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Va. consultant Boyd Marcus’s case shows how money trumps principles in politics today

Richmond campaign consultant Boyd Marcus made headlines in August when he abandoned a lifetime of supporting Republicans to endorse Democrat Terry McAuliffe for governor. (Steve Helber/AP)

If you ever doubted that money outweighs principles in contemporary politics, then the case of Richmond campaign consultant Boyd Marcus should permanently erase such ambiguity in your mind.

Marcus, a prominent figure in Virginia politics for two decades, made headlines in August when he abandoned a lifetime of supporting Republicans to endorse Democrat Terry McAuliffe for governor.

Robert McCartney is The Post’s senior regional correspondent, covering politics and policy in the greater Washington, D.C area. View Archive

McAuliffe’s team and Marcus trumpeted the conversion as an important political sign that mainstream Republicans were rejecting the tea party conservatism espoused by GOP candidate Ken Cuccinelli II.

Instead, we learned Thursday, the primary motive was entirely mercenary. An e-mail was made public showing that 16 days before announcing he was backing McAuliffe, Marcus had offered to work for Cuccinelli if the Republican agreed to pay him “something in the range of $75,000 -$100,000.”

In other words, Marcus was perfectly willing to work for Cuccinelli — whose politics he then spent the rest of the campaign decrying — if the price were right.

When Cuccinelli’s campaign turned him down, Marcus followed the greenbacks. His firm received $40,000 in consulting fees from the McAuliffe campaign in four payments from September to November, according to Virginia disclosure statements.

Those events alone are enough to disillusion even the jaded. But the story has another chapter.

It seems that the $40,000 was only a down payment for Marcus’s turnabout.

McAuliffe has created the first controversy of his new administration by appointing Marcus to a well-paid position as a member of the Alcoholic Beverage Control Board.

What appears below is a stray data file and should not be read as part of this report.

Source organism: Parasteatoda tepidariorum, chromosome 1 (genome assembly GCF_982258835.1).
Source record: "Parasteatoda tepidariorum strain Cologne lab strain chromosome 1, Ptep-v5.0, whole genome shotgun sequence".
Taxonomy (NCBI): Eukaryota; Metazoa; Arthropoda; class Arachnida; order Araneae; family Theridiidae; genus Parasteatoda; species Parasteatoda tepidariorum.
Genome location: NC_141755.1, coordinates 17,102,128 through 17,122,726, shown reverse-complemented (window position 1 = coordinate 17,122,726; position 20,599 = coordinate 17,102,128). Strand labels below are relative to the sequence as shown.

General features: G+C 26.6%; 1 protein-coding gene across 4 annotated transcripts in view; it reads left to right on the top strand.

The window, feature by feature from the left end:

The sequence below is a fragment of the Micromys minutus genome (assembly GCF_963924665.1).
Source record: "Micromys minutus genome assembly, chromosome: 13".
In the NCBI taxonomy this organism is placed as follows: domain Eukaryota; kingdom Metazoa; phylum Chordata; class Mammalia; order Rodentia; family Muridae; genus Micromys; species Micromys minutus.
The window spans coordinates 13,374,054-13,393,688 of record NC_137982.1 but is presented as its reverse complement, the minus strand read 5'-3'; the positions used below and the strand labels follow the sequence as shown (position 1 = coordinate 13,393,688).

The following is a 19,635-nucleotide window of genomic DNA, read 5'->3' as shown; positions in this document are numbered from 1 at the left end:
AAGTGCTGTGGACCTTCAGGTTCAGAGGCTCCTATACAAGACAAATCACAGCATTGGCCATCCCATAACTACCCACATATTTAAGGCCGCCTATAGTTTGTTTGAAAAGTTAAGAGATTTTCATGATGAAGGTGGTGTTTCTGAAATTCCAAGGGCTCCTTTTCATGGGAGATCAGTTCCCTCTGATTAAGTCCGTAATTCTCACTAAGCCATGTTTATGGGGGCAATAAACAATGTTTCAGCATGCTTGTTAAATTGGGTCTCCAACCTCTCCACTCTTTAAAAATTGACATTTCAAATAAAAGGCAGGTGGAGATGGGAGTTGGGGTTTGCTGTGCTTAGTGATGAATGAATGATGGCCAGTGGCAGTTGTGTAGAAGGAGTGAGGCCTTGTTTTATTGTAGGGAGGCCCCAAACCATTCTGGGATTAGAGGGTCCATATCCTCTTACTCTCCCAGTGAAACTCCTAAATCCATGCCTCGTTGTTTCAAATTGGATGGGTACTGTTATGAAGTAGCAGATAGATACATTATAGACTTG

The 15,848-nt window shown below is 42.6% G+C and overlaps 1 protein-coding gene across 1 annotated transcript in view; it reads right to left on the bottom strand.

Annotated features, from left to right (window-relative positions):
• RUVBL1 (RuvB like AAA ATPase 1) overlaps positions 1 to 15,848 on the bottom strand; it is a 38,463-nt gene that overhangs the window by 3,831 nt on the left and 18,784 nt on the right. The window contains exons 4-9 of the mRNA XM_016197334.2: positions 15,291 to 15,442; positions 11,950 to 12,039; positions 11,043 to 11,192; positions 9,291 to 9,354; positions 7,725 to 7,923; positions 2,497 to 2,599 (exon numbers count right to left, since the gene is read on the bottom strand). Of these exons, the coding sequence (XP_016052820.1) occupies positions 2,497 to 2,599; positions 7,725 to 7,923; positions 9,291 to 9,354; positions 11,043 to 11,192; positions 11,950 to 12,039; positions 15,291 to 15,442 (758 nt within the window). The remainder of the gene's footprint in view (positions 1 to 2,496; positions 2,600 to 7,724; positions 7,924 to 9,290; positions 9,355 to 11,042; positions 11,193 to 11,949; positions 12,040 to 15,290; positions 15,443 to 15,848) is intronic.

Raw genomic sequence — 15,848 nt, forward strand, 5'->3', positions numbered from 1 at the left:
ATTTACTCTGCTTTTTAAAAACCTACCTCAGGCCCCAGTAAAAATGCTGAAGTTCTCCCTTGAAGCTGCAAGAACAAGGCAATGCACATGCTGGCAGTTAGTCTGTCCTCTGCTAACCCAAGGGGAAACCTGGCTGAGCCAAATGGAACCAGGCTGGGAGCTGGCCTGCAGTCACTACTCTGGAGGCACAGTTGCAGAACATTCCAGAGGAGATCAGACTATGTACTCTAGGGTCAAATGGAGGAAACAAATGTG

The ABC post is one of the state’s most lucrative patronage slots, having paid an annual salary in the past of between $124,000 and $136,000. Republicans are enraged that a governor claiming to stand for bipartisanship is rewarding a man whom the GOP considers a traitor.

“It’s clearly a political payoff, for a big favor that he did for then-candidate McAuliffe,” Del. Todd Gilbert (R-Shenandoah) said. He is House deputy majority leader and chairman of the committee that will vet Marcus before the General Assembly decides whether to confirm him.

Marcus did not respond to phone calls and e-mails requesting comment. McAuliffe pushed back against the criticism in an interview Friday, telling the Associated Press, “Am I not supposed to appoint Republicans who, you know, honestly had the courage to step out and endorse me?”

The governor said Marcus was “well qualified” for the ABC position. He dismissed the matter as “little political petty whatever.”

That’s a tin-eared response, for two reasons. First, one of McAuliffe’s principal challenges as governor is to overcome his image as a political wheeler-dealer from years of work as a campaign fundraiser and partisan operator.

Also, he’s pledged to set a new ethical tone in Richmond after the gifts scandal that embroiled former governor Bob McDonnell (R).

The Marcus controversy “confirms the worst perceptions that people have about politics, in both high and low places, which is that individual people are getting something personally from it, and there are all these deals being cut, and there are all these backs being scratched,” said Quentin Kidd, a political science professor at Christopher Newport University in Newport News, Va.

“The incident is also bad because it’s a bridge between the McDonnell scandal and the McAuliffe administration,” Kidd said. “This is exactly the kind of story that the McAuliffe people don’t want.”

Although it was disclosed in August that Marcus was taking a paid position with the McAuliffe campaign, he said then that he changed sides because the Democratic candidate impressed him.

In digs at Cuccinelli’s extremism, Marcus said on Aug. 20 that McAuliffe was “the clear choice for mainstream conservatives” and someone who would “put the practical needs of our people ahead of political ideology.”

In the Aug. 4 e-mail offering his services to Cuccinelli, however, Marcus had written that he could “assist in outreach to the business community and segments of the [Republican] party that are not yet supporting the campaign.” The e-mail was addressed to Cuccinelli’s former strategist, Chris LaCivita, who disclosed it.

The fate of Marcus’s nomination in the Republican-controlled House of Delegates will depend partly on whether there’s any evidence that Marcus was promised the ABC job as a condition for endorsing McAuliffe. The governor denied there was a quid pro quo, but Gilbert said the delegates will be examining that closely.

Regardless of whether Marcus gets to keep his job, his maneuvering last year led George Klosko, professor of political theory at the University of Virginia, to draw a lesson: “ ‘Ethical consultant’ is probably an oxymoron.”

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